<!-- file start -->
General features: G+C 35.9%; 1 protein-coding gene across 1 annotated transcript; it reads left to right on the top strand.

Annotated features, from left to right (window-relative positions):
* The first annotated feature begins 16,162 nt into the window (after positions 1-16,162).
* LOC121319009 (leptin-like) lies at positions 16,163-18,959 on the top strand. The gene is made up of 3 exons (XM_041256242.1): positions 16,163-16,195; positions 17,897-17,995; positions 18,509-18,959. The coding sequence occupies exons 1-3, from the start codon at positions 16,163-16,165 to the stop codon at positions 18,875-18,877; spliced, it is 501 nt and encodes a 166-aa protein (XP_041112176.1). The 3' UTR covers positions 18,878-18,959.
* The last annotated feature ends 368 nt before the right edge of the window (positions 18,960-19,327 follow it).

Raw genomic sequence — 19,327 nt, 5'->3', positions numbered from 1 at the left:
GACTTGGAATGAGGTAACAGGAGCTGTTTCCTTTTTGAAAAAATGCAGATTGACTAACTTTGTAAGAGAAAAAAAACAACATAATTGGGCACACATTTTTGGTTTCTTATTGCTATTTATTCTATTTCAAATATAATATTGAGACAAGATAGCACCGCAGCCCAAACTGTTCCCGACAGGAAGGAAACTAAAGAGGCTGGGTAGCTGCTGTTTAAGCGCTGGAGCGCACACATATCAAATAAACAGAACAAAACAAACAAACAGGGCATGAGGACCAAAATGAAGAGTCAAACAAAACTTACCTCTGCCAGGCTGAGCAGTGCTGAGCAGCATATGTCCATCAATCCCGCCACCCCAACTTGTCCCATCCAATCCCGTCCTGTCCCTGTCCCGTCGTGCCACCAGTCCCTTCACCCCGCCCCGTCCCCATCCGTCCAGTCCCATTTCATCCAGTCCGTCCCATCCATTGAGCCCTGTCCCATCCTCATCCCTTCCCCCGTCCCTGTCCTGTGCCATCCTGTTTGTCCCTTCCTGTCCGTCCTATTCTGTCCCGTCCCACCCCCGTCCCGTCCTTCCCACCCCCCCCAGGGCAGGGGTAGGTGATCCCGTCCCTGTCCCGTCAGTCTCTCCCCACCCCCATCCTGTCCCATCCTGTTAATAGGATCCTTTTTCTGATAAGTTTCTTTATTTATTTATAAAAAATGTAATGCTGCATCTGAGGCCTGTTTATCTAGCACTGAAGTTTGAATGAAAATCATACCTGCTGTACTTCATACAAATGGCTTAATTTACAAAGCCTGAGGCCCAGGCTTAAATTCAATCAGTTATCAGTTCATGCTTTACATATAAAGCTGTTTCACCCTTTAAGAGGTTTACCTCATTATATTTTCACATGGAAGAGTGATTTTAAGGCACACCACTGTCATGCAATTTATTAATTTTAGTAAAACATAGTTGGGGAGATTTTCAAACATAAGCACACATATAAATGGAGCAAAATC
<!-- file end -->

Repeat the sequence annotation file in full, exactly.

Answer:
General features: G+C 35.9%; 1 protein-coding gene across 1 annotated transcript; it reads left to right on the top strand.

Annotated features, from left to right (window-relative positions):
* The first annotated feature begins 16,162 nt into the window (after positions 1-16,162).
* LOC121319009 (leptin-like) lies at positions 16,163-18,959 on the top strand. The gene is made up of 3 exons (XM_041256242.1): positions 16,163-16,195; positions 17,897-17,995; positions 18,509-18,959. The coding sequence occupies exons 1-3, from the start codon at positions 16,163-16,165 to the stop codon at positions 18,875-18,877; spliced, it is 501 nt and encodes a 166-aa protein (XP_041112176.1). The 3' UTR covers positions 18,878-18,959.
* The last annotated feature ends 368 nt before the right edge of the window (positions 18,960-19,327 follow it).

Raw genomic sequence — 19,327 nt, 5'->3', positions numbered from 1 at the left:
GACTTGGAATGAGGTAACAGGAGCTGTTTCCTTTTTGAAAAAATGCAGATTGACTAACTTTGTAAGAGAAAAAAAACAACATAATTGGGCACACATTTTTGGTTTCTTATTGCTATTTATTCTATTTCAAATATAATATTGAGACAAGATAGCACCGCAGCCCAAACTGTTCCCGACAGGAAGGAAACTAAAGAGGCTGGGTAGCTGCTGTTTAAGCGCTGGAGCGCACACATATCAAATAAACAGAACAAAACAAACAAACAGGGCATGAGGACCAAAATGAAGAGTCAAACAAAACTTACCTCTGCCAGGCTGAGCAGTGCTGAGCAGCATATGTCCATCAATCCCGCCACCCCAACTTGTCCCATCCAATCCCGTCCTGTCCCTGTCCCGTCGTGCCACCAGTCCCTTCACCCCGCCCCGTCCCCATCCGTCCAGTCCCATTTCATCCAGTCCGTCCCATCCATTGAGCCCTGTCCCATCCTCATCCCTTCCCCCGTCCCTGTCCTGTGCCATCCTGTTTGTCCCTTCCTGTCCGTCCTATTCTGTCCCGTCCCACCCCCGTCCCGTCCTTCCCACCCCCCCCAGGGCAGGGGTAGGTGATCCCGTCCCTGTCCCGTCAGTCTCTCCCCACCCCCATCCTGTCCCATCCTGTTAATAGGATCCTTTTTCTGATAAGTTTCTTTATTTATTTATAAAAAATGTAATGCTGCATCTGAGGCCTGTTTATCTAGCACTGAAGTTTGAATGAAAATCATACCTGCTGTACTTCATACAAATGGCTTAATTTACAAAGCCTGAGGCCCAGGCTTAAATTCAATCAGTTATCAGTTCATGCTTTACATATAAAGCTGTTTCACCCTTTAAGAGGTTTACCTCATTATATTTTCACATGGAAGAGTGATTTTAAGGCACACCACTGTCATGCAATTTATTAATTTTAGTAAAACATAGTTGGGGAGATTTTCAAACATAAGCACACATATAAATGGAGCAAAATC